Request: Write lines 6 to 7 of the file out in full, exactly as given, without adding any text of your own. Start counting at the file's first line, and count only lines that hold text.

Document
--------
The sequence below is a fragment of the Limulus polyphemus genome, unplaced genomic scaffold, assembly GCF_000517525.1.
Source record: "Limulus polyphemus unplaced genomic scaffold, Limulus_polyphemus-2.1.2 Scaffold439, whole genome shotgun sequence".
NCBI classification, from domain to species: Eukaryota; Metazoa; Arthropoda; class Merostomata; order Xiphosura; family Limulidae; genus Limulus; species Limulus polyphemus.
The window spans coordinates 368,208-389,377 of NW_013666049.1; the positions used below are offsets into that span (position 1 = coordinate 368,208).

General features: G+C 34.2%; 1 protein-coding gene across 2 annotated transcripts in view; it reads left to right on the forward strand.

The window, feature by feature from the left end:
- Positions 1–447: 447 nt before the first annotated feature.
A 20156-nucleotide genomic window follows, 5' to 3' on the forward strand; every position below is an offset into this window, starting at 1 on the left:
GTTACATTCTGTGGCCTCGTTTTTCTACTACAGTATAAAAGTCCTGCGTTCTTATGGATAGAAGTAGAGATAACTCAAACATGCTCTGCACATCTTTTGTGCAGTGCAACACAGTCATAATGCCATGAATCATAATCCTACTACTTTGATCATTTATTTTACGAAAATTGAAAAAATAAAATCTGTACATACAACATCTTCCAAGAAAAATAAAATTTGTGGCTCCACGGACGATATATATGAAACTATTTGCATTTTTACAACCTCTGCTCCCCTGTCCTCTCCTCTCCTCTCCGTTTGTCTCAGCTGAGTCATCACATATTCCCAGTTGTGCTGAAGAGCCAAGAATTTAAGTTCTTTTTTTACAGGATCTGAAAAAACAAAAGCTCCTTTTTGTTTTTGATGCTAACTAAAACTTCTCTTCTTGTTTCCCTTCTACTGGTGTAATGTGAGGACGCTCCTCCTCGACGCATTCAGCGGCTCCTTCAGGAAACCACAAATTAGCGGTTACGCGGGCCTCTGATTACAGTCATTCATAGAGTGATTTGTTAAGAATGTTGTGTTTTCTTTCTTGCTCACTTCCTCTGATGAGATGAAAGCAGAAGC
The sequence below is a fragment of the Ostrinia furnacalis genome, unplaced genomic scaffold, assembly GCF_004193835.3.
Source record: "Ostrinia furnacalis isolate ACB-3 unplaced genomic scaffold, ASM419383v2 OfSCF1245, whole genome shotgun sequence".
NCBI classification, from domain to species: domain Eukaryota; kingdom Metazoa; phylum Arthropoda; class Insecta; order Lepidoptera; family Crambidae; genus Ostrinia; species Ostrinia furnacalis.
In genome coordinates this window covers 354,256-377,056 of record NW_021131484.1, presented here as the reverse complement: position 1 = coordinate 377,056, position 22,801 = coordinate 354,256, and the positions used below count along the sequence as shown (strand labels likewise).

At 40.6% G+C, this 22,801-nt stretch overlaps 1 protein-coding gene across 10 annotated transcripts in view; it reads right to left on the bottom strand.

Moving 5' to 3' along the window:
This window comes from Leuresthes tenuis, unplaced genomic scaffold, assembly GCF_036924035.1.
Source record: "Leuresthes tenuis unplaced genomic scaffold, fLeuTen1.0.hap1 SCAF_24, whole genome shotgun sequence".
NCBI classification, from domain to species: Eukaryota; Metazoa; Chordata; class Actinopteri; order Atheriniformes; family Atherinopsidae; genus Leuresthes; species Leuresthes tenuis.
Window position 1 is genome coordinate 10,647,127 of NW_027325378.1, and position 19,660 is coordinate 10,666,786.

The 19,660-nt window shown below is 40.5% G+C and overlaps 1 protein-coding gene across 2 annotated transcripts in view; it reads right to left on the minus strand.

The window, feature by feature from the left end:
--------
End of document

The window, feature by feature from the left end:
- Positions 1–447: 447 nt before the first annotated feature.